Much like the case, the dial is a total class act. It is designed to resemble the visage of a vintage Moritz Grossmann pocket watch. From the elongated Roman numeral hour markers to the incredibly slender spade hands, everything is executed immaculately. The most striking bit of the dial is undoubtedly the hands, which have been annealed to a brownish violet hue that has become something of a signature of the brand.
As spectacular as the case and dial are, it is the 312-part, 38-jewel Calibre 106.0 driving the Hamatic that is the star of the show. The 72 hours of power reserve that the Calibre 106.0 has is impressive for an automatic movement, but it is the means by which the movement tops its own power reserve up that is worth a second take. A look through the sapphire crystal case back reveals all, as it is impossible to miss. Instead of the ubiquitous rotor found in virtually all automatic watches from the past century, the Hamatic is wound by an ovoid “hammer” that swings like a pendulum. It moves back and forth to wind the mainspring via two click wheels. Thanks to the gold weight at the tip, the centre of mass of the hammer is relatively far away form its rotational axis, resulting in high torque. The mainspring is wound even if the hammer moves only five degrees (or a distance of only two millimetres). Intricately crafted end springs in the hammer frame, shaped like a bard’s lyre, act as shock absorbers for excessive deflections of the hammer body.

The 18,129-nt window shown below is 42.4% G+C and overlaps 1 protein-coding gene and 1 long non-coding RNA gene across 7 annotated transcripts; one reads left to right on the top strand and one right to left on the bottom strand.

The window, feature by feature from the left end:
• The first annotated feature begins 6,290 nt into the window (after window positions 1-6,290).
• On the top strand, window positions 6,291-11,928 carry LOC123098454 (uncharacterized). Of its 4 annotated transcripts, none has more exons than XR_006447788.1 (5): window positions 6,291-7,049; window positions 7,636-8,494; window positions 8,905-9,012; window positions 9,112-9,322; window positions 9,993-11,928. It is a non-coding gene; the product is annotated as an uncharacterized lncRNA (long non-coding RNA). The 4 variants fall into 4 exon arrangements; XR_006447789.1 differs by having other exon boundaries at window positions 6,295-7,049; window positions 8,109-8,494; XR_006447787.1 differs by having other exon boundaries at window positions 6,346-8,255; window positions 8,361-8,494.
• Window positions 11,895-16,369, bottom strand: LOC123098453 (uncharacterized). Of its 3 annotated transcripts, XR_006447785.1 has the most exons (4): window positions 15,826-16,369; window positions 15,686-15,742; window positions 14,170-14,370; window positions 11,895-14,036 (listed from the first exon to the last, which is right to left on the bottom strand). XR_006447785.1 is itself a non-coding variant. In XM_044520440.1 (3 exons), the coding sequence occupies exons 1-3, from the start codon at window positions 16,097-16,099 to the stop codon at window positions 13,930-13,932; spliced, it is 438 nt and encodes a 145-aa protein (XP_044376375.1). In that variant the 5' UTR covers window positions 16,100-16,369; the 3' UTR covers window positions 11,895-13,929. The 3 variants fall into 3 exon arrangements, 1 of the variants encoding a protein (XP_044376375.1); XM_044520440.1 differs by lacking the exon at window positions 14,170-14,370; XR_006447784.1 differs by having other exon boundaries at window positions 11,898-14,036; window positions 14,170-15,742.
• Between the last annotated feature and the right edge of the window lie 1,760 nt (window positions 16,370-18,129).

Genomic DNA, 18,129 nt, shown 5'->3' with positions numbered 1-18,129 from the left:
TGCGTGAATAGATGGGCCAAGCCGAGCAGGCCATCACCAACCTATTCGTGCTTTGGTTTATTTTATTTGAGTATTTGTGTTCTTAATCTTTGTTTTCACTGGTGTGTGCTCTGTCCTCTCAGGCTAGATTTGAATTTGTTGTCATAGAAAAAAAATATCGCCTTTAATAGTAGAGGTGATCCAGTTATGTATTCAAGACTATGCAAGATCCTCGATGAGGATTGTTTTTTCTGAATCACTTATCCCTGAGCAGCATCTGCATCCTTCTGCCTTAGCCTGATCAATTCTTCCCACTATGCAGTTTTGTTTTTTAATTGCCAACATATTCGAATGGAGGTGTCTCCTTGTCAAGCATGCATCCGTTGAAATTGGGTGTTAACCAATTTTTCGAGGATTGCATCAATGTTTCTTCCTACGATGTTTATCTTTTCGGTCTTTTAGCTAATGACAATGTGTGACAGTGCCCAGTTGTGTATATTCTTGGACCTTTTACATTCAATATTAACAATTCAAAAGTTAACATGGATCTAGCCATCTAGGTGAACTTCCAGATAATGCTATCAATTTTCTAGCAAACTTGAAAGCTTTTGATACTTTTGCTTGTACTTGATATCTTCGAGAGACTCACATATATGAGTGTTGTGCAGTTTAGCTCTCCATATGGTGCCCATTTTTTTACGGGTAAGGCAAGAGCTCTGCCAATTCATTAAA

The watch can be hand-wound in addition to the self-winding mechanism. To achieve this, a manual winder designed as a yoke winder is mounted on a separate bridge. This yoke ensures that the manual winder is always uncoupled from the ratchet wheel when the Hamatic system is active in response to motion. In manual winding mode, the reduction gear is isolated from the ratchet wheel by the click-pawl idler.
In typical Moritz Grossmann fashion, the Calibre 106.0 is finished and decorated to the highest standards of Saxon watchmaking. What remains of the German silver two-third plate situated just under the pendulum has been adorned with six wide Glashütte stripes. The three jewels on it are pressed in gold chatons, yet another hallmark of timepieces from Saxony. Other decorations that can be seen through the case back include the hand-engraving on the balance cock, the double-band snailing on the mainspring barrel, perlage on the main plate, polished bevels, and sharp anglage.
The Competitive Landscape